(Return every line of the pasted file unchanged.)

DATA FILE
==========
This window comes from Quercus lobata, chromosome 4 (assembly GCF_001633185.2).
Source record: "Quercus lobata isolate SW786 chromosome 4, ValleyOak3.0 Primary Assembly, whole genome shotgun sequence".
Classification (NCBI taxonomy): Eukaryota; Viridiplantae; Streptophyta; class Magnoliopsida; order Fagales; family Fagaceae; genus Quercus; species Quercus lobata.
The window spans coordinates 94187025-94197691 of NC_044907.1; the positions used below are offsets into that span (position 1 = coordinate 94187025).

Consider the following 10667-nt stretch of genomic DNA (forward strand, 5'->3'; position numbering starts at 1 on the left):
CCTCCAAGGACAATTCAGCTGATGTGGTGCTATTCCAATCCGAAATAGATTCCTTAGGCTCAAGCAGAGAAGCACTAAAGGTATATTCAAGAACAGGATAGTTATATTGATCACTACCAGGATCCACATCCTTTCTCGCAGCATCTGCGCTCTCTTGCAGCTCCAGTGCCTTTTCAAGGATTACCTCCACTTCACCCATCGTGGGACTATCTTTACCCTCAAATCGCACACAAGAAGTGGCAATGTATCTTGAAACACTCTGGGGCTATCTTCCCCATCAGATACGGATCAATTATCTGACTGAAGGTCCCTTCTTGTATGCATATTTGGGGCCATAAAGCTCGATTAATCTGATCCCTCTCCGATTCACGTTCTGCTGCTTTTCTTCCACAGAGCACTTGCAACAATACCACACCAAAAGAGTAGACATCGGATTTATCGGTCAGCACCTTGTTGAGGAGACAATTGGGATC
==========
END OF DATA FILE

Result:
This window comes from Quercus lobata, chromosome 4 (assembly GCF_001633185.2).
Source record: "Quercus lobata isolate SW786 chromosome 4, ValleyOak3.0 Primary Assembly, whole genome shotgun sequence".
Classification (NCBI taxonomy): Eukaryota; Viridiplantae; Streptophyta; class Magnoliopsida; order Fagales; family Fagaceae; genus Quercus; species Quercus lobata.
The window spans coordinates 94187025-94197691 of NC_044907.1; the positions used below are offsets into that span (position 1 = coordinate 94187025).

Consider the following 10667-nt stretch of genomic DNA (forward strand, 5'->3'; position numbering starts at 1 on the left):
CCTCCAAGGACAATTCAGCTGATGTGGTGCTATTCCAATCCGAAATAGATTCCTTAGGCTCAAGCAGAGAAGCACTAAAGGTATATTCAAGAACAGGATAGTTATATTGATCACTACCAGGATCCACATCCTTTCTCGCAGCATCTGCGCTCTCTTGCAGCTCCAGTGCCTTTTCAAGGATTACCTCCACTTCACCCATCGTGGGACTATCTTTACCCTCAAATCGCACACAAGAAGTGGCAATGTATCTTGAAACACTCTGGGGCTATCTTCCCCATCAGATACGGATCAATTATCTGACTGAAGGTCCCTTCTTGTATGCATATTTGGGGCCATAAAGCTCGATTAATCTGATCCCTCTCCGATTCACGTTCTGCTGCTTTTCTTCCACAGAGCACTTGCAACAATACCACACCAAAAGAGTAGACATCGGATTTATCGGTCAGCACCTTGTTGAGGAGACAATTGGGATC